Want to know who pushed the French into a premature recognition of a rag-tag band of tribal rebels as the official government of Libya—and by ricochet, prompted the U.S. and NATO to intervene in an Arab civil war? According to the April 2 New York Times, it was the single-handed work of a French philosopher named Bernard-Henri Lévy.

Bernard-Henri Lévy, popularly known as BHL, is no newcomer on the French scene. He is a man who never met a microphone he didn't like or saw a stage that he did not want to occupy. He first sprang to prominence in the 1970s as one of the so-called "new philosophers." Those were the disillusioned French leftists who, somewhat belatedly, discovered that the Gulag was not a nice place. That was the brilliant perception at the heart of his 1977 bestseller, Barbary with a Human Face (the title sounds better in French).
Since then, Lévy has made a career of dispensing his political opinions via countless magazine articles, op-ed pieces, books, and characteristically French talk shows where everyone talks at once and insults one another. The main advantage to him of the TV appearances is that they allow him to show off his invariably white designer shirts, worn rakishly décolleté, and his lovingly coiffed mane of (now graying) black hair. The other advantage of his self-sustaining celebrity is that it helped him attract leggy blonde lady friends like singer-actress Arielle Dombasle, whom he married in 1993.
Over the years, Lévy has embraced causes ranging from the Afghan mujahidin (since become the Taliban), the Iraq invasion (he was for it), the defense of Israel, western intervention in Bosnia... Okay, he is usually on the right side of important issues (at least from the American point of view), but he manages to become aggravating with his incessant, predictable, and highly visible espousing of something. He flogs causes the way Häagen Dazs flogs flavor-of-the-week ice cream.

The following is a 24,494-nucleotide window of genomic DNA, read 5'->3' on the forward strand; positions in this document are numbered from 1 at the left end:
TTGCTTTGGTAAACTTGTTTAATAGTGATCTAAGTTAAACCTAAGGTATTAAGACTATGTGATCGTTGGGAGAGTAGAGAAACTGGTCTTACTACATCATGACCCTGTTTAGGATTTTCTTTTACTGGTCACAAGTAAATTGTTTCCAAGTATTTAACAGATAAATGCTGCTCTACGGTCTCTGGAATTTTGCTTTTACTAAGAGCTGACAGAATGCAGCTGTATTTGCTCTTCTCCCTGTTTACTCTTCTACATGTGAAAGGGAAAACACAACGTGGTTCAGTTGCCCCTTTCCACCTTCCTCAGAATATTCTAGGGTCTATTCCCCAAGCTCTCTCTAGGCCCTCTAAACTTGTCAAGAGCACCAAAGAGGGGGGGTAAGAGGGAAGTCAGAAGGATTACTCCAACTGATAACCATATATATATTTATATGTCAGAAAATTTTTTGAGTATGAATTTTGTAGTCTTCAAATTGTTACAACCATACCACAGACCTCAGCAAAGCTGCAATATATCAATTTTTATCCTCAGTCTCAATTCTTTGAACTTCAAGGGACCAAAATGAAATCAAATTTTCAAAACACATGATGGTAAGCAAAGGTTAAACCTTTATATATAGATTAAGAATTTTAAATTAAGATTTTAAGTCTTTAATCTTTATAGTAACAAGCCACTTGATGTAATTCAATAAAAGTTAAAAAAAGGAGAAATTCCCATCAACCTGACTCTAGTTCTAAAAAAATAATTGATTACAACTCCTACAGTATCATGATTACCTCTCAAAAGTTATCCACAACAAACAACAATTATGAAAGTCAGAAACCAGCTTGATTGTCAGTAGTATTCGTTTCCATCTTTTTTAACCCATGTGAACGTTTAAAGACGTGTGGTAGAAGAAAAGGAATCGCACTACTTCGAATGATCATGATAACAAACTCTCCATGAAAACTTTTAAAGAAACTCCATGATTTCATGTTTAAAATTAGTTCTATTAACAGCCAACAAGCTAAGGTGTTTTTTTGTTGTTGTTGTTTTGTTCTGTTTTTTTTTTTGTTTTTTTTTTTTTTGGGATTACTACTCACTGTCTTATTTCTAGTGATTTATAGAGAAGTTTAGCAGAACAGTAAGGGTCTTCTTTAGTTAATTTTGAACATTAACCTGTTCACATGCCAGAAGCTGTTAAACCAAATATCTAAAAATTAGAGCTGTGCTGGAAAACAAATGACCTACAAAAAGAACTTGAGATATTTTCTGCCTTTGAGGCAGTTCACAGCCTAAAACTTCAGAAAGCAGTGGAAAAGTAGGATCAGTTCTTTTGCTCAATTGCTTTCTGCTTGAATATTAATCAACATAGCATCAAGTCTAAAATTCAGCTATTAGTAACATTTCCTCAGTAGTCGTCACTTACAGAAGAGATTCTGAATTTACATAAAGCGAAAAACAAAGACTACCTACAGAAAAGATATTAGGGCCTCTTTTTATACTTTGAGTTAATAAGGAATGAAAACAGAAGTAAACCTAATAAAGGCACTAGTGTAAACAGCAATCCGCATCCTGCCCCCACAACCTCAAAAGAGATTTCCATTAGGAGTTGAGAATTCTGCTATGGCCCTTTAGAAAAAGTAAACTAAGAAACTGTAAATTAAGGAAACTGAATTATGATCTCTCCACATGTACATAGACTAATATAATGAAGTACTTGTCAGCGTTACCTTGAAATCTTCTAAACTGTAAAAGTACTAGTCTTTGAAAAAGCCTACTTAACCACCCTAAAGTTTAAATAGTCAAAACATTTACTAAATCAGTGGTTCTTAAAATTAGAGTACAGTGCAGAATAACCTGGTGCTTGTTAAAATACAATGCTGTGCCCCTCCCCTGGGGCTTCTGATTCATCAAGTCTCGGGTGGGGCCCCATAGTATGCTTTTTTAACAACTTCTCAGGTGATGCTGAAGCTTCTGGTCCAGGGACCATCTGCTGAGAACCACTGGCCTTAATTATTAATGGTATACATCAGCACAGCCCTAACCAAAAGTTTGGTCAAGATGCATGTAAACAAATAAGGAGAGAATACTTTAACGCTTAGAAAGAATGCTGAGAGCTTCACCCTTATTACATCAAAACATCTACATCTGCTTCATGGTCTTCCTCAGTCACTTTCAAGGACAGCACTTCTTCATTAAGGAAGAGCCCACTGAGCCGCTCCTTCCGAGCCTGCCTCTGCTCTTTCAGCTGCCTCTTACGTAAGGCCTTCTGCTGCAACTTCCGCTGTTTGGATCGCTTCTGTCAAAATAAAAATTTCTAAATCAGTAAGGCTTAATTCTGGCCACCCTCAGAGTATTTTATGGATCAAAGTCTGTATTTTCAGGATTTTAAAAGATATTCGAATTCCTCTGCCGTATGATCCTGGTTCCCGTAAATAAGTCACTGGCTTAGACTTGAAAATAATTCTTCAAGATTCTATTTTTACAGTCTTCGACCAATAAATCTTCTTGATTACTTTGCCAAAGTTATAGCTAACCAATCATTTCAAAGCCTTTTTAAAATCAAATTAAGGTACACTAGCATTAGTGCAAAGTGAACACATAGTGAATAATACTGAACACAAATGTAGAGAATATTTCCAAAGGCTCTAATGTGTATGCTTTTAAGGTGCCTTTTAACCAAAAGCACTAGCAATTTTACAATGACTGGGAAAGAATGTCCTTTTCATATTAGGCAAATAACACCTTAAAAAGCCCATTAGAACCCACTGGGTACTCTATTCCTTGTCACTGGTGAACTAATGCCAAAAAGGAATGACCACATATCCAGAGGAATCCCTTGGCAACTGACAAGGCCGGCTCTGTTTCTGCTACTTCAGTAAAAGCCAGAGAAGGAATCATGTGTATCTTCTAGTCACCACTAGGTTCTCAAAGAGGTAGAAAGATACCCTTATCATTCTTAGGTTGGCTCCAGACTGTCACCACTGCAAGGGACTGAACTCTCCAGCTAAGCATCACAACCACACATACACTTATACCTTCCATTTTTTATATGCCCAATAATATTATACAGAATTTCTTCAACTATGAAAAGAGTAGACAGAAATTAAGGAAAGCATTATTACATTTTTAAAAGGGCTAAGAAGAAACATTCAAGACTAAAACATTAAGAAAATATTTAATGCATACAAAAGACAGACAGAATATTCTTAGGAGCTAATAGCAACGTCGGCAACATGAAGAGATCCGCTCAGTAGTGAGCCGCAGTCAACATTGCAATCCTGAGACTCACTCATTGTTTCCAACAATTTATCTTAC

His latest cause is the largely unknown Libyan opposition—whose exact composition the C.I.A. can't even figure out—that seems to be made up largely of tribal leaders, defecting soldiers, adventure-seeking teenagers, and Islamists, along, one would hope, with some genuinely democratic professionals and intellectuals. The point is, we don't know
who they are. When Qaddafi is gone—which we all cheering for—we may be facing a Libya run by Islamic fundamentalists, or military officers, or groups so riven by factionalism that, like Iraq, they can hardly function at all.

Such uncertainties did not stop Lévy from charging single-handedly into Libya (well, not really single-handedly, since he also invited some photographers along to document his adventure), contacting
rebel leaders and offering to put them in touch with French President Nicolas Sarkozy. The next thing anyone knew, Levy and rebel leader Mahmoud Jabril were sitting in Sarkozy's office in the Elysée Palace. They convinced Sarkozy, who was caught flat-footed by the Tunisian and Egyptian uprisings, to shore up his own stature by taking the lead among Western nations in recognizing the rebels as the legitimate government of Libya. Incredibly, the French President not only agreed, but immediately promised to send an official ambassador to rebel-held Libya and bomb three Libyan airports. And Sarkozy became a leading advocate for the U.N.-mandated no-fly zone and the full-fledged Western intervention that followed. Where it will all end knows God. But for better or worse—at least "by his own reckoning," as the Times puts it—we apparently have Bernard-Henri Lévy to thank for it.
And that's scary.